In 1950, when heading south out of Philipsburg on route 7, you would pass through three farms before arriving at the school operated by les Freres de L’Instruction Chretienne. There was nothing else.
In 1952, Albert Remillard, with his wife Claire and daughter Frances, bought the second farm which had belonged to the Streit family with the intention of being a gentleman farmer raising horses. Needing a little capital injection, he set out to sell lakefront lots, starting with twenty lots beginning at the southern limit of his property. He laid down a road from the highway and put up a sign for Elmcliff Haven.
The lots were not going to be so easy to sell. South of Philipsburg, steep banks rise up from the beach. Along much of the frontage, sheer cliffs drop down into the lake. Anyone wanting a cottage lot with easy access to water, as on the Clarenceville and Venice shore of Missisquoi Bay, would find little appeal in the shoreline south of Philipsburg. Not all the lakefront was to be privately held. Mr. Remillard reserved a number of locations for community access to the shore, even though the access was not going to be easy.
Herbert and Margaret Steiche came to Montreal in 1951 with their sons Siegfried, Peter and Dieter. Their origin was Wiesbaden, a small city in southwest Germany. During the war, Wiesbaden was largely spared by allied bombing raids. But between August 1940 and March 1945, Wiesbaden was attacked by allied bombers on 66 days ; about 18 % of the city’s homes were destroyed and approximately 1,700 people lost their lives. It was captured in March 1945 by American forces. The Second World War had left Europe physically and economically devastated. Prospects were bleak and many sought a fresh start overseas.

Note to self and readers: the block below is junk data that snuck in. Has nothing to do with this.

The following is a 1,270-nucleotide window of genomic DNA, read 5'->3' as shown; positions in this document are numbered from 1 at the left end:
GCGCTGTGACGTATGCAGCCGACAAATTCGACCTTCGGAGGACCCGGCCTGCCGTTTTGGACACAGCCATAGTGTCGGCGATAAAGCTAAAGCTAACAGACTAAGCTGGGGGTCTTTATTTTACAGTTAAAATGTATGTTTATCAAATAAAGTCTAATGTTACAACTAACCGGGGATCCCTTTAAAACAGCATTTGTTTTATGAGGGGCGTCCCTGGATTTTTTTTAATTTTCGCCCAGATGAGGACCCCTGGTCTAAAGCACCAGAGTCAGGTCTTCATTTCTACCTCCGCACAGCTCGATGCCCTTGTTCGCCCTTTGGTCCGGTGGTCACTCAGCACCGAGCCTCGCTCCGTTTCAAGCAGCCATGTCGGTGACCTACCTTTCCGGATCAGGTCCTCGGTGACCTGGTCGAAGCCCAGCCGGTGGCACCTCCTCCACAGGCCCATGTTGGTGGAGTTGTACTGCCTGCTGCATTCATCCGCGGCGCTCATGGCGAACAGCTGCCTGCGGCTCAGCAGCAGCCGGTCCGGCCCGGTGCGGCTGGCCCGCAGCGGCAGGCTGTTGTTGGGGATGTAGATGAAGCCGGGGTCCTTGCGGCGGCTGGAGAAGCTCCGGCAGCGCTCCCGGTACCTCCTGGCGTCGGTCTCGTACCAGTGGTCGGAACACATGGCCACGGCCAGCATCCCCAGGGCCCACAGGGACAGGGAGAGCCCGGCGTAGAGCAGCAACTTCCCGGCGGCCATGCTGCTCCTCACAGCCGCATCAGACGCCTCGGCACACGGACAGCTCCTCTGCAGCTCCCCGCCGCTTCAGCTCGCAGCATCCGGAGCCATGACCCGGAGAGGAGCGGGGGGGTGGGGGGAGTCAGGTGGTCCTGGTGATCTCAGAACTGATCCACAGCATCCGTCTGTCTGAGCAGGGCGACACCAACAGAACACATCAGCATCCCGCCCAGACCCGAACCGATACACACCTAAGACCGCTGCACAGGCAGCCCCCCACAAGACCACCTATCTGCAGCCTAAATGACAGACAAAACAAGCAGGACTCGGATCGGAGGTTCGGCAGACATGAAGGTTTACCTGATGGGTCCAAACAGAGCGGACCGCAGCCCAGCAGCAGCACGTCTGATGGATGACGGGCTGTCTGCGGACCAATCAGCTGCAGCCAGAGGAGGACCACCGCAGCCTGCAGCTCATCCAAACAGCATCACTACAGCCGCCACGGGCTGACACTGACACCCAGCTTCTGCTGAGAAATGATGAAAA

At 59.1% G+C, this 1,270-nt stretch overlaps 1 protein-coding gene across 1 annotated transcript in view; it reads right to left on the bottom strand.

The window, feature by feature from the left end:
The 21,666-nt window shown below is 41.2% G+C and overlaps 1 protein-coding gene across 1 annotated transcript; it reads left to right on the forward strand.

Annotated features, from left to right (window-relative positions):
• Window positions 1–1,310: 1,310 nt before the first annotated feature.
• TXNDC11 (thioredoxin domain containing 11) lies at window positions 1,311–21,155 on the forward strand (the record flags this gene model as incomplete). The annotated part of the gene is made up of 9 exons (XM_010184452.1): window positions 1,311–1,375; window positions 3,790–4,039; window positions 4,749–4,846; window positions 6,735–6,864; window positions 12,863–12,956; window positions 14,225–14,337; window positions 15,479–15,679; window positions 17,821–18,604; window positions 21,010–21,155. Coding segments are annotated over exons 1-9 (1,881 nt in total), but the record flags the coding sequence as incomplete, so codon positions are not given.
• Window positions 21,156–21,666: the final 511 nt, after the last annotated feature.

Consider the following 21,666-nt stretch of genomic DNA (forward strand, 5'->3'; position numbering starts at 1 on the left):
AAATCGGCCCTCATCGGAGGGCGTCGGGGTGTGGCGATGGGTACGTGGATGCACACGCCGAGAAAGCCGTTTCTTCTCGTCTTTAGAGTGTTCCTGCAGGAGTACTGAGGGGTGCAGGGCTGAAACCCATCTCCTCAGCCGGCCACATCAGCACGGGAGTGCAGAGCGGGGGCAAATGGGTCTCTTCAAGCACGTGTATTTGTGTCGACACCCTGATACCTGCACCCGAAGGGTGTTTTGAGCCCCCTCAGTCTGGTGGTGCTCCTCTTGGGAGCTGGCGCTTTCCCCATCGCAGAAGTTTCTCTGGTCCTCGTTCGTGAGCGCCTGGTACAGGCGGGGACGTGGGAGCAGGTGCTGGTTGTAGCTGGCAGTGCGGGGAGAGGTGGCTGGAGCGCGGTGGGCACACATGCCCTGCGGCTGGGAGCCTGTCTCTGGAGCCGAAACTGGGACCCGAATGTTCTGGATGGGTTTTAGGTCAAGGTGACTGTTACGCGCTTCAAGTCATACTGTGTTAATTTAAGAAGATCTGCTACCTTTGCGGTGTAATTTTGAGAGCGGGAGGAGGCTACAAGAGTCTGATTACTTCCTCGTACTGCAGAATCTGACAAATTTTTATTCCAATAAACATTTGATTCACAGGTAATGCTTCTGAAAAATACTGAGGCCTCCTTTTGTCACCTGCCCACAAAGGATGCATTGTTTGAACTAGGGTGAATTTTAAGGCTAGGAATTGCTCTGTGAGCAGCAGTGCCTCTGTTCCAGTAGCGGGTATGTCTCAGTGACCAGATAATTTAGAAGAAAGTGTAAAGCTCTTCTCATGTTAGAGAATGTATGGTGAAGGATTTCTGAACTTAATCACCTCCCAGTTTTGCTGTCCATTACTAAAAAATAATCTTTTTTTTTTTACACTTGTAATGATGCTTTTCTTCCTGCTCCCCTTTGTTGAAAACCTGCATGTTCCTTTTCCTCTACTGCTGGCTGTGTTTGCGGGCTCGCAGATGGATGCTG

Bernard Schirdewahn has a very precise memory. He also arrived in Canada in 1951. On May 14, 1954 he set by car from Montreal with his brother Eckhard, Mr. Kubatz and Herbert Steiche, looking for land. Their first view of Missisquoi Bay was from Jamieson’s Point and looking across they could see the unsettled eastern shore of the bay. There they found the sign for Elmcliff Haven advertising lots for sale. They saw, they delighted and on Thursday the 19th they had signed offers for lakefront lots accepted by Albert Remillard’s land development company.
These men came from a world where lakefront property which had never been built upon simply did not exist. In their mind, what an opportunity. They came from a tradition where families had long-standing attachments to homes and communities and they wanted a place to put down roots. This would be their land, this is Canada and no one could kick them out.
It started with three households of German origin and one Estonian. They told friends and soon there was a collection of families, not all German. It became a European village.